It began with this. A simple post from a dear friend on Facebook. It said please do not hire interventionists who are not professionally trained, who are inexperienced and have no certifications or insurance.

She went on to say that she was outraged because a young man, who has had no professional training and has zero experience doing interventions, had posted on his Facebook page pictures of significant checks given to him by two families for the interventions he did. Next, the checks clearly displayed the family name of the hiring entity, which leaves the unsuspecting family with zero confidentiality. Here there are no ethics and there are health risks for the identified patient. This is all about exploitation and the easy dollar, where the cowboy has zero professional or clinical training to know how to manage various situations or the professional understanding of clinical knowledge that is a crucial element in working in this field. This is why it is crucial that people understand the necessity of hiring a certified professional interventionist!

So I decided to check this out for myself. I found the "interventionist" on Facebook and began a dialogue, as I knew that greed is a formidable motivator, From here the conversation by messenger went like this:

I understand you do interventions. Is this true?

Yes it is.

Curious as to where you do interventions? Your operating area?

I travel all over from West to East.

Located where?

NW Indiana.

Cool; central location.

Are you accredited? Certified?

No, I am not accredited. I've been clean for 2 years 7 months. I also do a lot of work for VA clinics and hospitals.

Do you carry insurance when you do interventions?

Meaning? (You've got to be kidding, right?)

So if you are, say, a Certified Intervention Professional like me, we have to sign a code of ethics and carry malpractice and liability insurance.

Never said I was certified first off, and second I told you I wasn't accredited.

I understand. You asked me to clarify the insurance though?

Would you be interested in a case?

This was how the conversation began, as I wrapped my head around the fact that I was dealing with a neophyte. So I then confronted him with the two very large checks that he has posted and said, "So, apart from being clean and having lived experience of addiction, you are totally unqualified to do interventions, then you take a large amount of money from poor unsuspecting people and post about it on FB with clear disregard for their confidentiality? The checks are made out to you. I am sure the probation office in Indiana would be interested in your activities. You seem to have a history. People like you give the trade a bad name."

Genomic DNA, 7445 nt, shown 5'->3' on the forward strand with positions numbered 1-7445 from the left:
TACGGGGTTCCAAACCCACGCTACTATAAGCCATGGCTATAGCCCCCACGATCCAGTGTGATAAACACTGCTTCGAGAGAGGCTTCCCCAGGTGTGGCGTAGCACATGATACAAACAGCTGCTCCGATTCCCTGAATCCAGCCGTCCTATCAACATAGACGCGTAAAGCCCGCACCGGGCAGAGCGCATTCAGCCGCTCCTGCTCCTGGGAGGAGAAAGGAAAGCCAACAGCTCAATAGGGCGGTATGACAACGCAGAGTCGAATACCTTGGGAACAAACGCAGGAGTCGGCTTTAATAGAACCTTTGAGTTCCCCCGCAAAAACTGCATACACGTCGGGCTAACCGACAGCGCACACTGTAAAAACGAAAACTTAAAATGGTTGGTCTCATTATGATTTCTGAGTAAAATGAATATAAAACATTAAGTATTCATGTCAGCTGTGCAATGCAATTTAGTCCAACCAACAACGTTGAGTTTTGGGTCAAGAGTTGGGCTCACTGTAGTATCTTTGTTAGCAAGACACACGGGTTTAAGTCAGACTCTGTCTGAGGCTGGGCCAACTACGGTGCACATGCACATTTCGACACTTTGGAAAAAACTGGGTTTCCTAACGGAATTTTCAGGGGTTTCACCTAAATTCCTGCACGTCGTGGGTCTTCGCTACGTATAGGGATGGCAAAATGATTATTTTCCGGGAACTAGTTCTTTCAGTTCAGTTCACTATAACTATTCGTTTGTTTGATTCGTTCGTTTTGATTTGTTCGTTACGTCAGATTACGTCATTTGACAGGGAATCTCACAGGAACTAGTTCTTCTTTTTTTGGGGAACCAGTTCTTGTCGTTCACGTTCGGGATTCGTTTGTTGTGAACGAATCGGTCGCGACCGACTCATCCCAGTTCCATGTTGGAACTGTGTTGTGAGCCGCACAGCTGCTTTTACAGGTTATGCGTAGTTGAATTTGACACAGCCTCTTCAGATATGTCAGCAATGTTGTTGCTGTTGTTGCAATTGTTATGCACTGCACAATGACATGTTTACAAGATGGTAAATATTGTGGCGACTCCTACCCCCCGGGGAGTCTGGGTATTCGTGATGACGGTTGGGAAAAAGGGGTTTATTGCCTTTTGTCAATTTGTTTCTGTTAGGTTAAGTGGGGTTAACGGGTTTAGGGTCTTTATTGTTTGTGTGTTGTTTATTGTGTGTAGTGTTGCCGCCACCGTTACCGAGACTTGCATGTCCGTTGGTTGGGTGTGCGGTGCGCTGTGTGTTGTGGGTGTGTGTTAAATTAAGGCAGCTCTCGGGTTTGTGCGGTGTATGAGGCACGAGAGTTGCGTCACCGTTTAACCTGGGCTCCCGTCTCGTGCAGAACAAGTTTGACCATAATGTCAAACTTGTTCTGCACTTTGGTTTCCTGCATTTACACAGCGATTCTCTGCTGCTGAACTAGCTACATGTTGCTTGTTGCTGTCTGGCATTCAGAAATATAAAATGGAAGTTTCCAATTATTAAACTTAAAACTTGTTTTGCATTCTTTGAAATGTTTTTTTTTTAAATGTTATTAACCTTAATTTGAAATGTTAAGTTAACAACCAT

By this time I had looked the guy up and found that he had had legal problems in Indiana, where he has defrauded people out of money and had been found guilty. So I wrap up with him by saying: "I am not threatening you. I am telling you like it is. Please don’t continue to give others in the intervention business a bad name"

For those of us who have been clinically trained, who have spent the time to become certified and have done the work, this kind of story represents the worst of the worst. This is the kind of cowboy who gets all of us a bad name. This is why AIS or NII are so important. Membership brings with it recognition. Families should be checking membership directories for their local area to make sure they find someone who is competent.

To remind you, the real CIP demands a certain amount of experience and is contingent upon the level of education and must be specific to the domains. The domains are: Pre‐Intervention, Intervention, Post Intervention and Professional & Ethical Responsibility. Supervised work experience is defined as providing direct addiction intervention and related services 50% of the time. All experience must be documented and supervised. Applicants must document participation in three interventions and facilitation of two interventions within the last three years, for a total of five interventions. The amount of education required is contingent upon the level of education. Six hours must be in professional ethics and responsibility. Education must be specifically related to the knowledge and skills necessary to perform the tasks within the domains. Education is defined as formal, structured instruction in the form of workshops, seminars, institutes, in‐services, college/university credit courses and distance learning. All education must be documented. There is no time limit on when education was received. Education provided to other professionals is also acceptable. A relevant three-credit college course is equal to 45 hours.

The amount of supervision required is contingent upon the level of education. A minimum of 10 hours in each domain is required. Supervision must be documented and may occur as part of eligible work experience and may be completed under more than one supervisor. Supervision is the administrative and evaluative process of monitoring, assessing and enhancing professionals' performance. Supervisors must hold a license or certification in the behavioural health field.

The problem with the intervention field is the lack of a standard international credential. I have talked about the CIP because that is what I am most familiar with. I would also mention Arise, Heather Hayes and Associates and Sober Academy which features the work of Judith Landau, Heather Hayes, Ian Young and Janique Svedberg and their objective to once again make sure that interventionists are trained. They specialise in the USA, Europe and the rest of the world.

As my blog title stipulates: Buyer beware!

Author of this blog, David Brown is the co-founder of Imago Interventions International who, along with us, are co-hosting the conference: Celebrating Resilience and Change in Dublin on the 29th January, 2019